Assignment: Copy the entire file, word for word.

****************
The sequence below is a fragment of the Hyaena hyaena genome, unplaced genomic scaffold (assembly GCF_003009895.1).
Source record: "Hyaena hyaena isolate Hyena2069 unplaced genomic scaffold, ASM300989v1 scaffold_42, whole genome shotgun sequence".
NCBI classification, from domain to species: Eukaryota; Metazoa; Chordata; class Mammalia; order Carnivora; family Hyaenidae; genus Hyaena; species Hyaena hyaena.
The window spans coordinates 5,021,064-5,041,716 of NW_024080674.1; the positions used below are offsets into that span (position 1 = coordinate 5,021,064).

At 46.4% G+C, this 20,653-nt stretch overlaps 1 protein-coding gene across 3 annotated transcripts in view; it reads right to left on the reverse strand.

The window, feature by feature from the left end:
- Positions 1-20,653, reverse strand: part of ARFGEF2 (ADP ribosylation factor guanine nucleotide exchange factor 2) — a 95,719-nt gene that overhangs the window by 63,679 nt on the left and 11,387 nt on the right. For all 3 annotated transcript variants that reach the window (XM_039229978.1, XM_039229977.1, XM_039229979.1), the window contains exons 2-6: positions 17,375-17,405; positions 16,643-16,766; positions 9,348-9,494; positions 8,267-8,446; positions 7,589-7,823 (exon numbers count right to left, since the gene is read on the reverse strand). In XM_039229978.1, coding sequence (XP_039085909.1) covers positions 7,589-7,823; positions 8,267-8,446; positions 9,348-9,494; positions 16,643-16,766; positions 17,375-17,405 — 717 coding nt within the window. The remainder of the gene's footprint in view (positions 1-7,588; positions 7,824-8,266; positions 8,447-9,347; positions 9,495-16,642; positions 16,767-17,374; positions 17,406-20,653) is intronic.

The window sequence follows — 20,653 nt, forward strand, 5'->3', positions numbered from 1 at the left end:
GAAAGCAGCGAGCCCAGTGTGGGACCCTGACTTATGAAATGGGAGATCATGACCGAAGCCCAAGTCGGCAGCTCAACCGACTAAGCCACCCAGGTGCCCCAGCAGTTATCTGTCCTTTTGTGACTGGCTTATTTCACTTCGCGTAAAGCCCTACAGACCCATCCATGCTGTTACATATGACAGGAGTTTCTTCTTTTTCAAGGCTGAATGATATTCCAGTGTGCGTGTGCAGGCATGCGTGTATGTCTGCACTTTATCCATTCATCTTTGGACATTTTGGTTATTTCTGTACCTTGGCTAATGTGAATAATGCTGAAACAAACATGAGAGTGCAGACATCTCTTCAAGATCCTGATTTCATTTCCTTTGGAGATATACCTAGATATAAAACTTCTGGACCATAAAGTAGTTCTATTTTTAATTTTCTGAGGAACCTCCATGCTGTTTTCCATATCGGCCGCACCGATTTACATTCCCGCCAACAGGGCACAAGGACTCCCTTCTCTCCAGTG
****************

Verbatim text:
The sequence below is a fragment of the Hyaena hyaena genome, unplaced genomic scaffold (assembly GCF_003009895.1).
Source record: "Hyaena hyaena isolate Hyena2069 unplaced genomic scaffold, ASM300989v1 scaffold_42, whole genome shotgun sequence".
NCBI classification, from domain to species: Eukaryota; Metazoa; Chordata; class Mammalia; order Carnivora; family Hyaenidae; genus Hyaena; species Hyaena hyaena.
The window spans coordinates 5,021,064-5,041,716 of NW_024080674.1; the positions used below are offsets into that span (position 1 = coordinate 5,021,064).

At 46.4% G+C, this 20,653-nt stretch overlaps 1 protein-coding gene across 3 annotated transcripts in view; it reads right to left on the reverse strand.

The window, feature by feature from the left end:
- Positions 1-20,653, reverse strand: part of ARFGEF2 (ADP ribosylation factor guanine nucleotide exchange factor 2) — a 95,719-nt gene that overhangs the window by 63,679 nt on the left and 11,387 nt on the right. For all 3 annotated transcript variants that reach the window (XM_039229978.1, XM_039229977.1, XM_039229979.1), the window contains exons 2-6: positions 17,375-17,405; positions 16,643-16,766; positions 9,348-9,494; positions 8,267-8,446; positions 7,589-7,823 (exon numbers count right to left, since the gene is read on the reverse strand). In XM_039229978.1, coding sequence (XP_039085909.1) covers positions 7,589-7,823; positions 8,267-8,446; positions 9,348-9,494; positions 16,643-16,766; positions 17,375-17,405 — 717 coding nt within the window. The remainder of the gene's footprint in view (positions 1-7,588; positions 7,824-8,266; positions 8,447-9,347; positions 9,495-16,642; positions 16,767-17,374; positions 17,406-20,653) is intronic.

The window sequence follows — 20,653 nt, forward strand, 5'->3', positions numbered from 1 at the left end:
GAAAGCAGCGAGCCCAGTGTGGGACCCTGACTTATGAAATGGGAGATCATGACCGAAGCCCAAGTCGGCAGCTCAACCGACTAAGCCACCCAGGTGCCCCAGCAGTTATCTGTCCTTTTGTGACTGGCTTATTTCACTTCGCGTAAAGCCCTACAGACCCATCCATGCTGTTACATATGACAGGAGTTTCTTCTTTTTCAAGGCTGAATGATATTCCAGTGTGCGTGTGCAGGCATGCGTGTATGTCTGCACTTTATCCATTCATCTTTGGACATTTTGGTTATTTCTGTACCTTGGCTAATGTGAATAATGCTGAAACAAACATGAGAGTGCAGACATCTCTTCAAGATCCTGATTTCATTTCCTTTGGAGATATACCTAGATATAAAACTTCTGGACCATAAAGTAGTTCTATTTTTAATTTTCTGAGGAACCTCCATGCTGTTTTCCATATCGGCCGCACCGATTTACATTCCCGCCAACAGGGCACAAGGACTCCCTTCTCTCCAGTG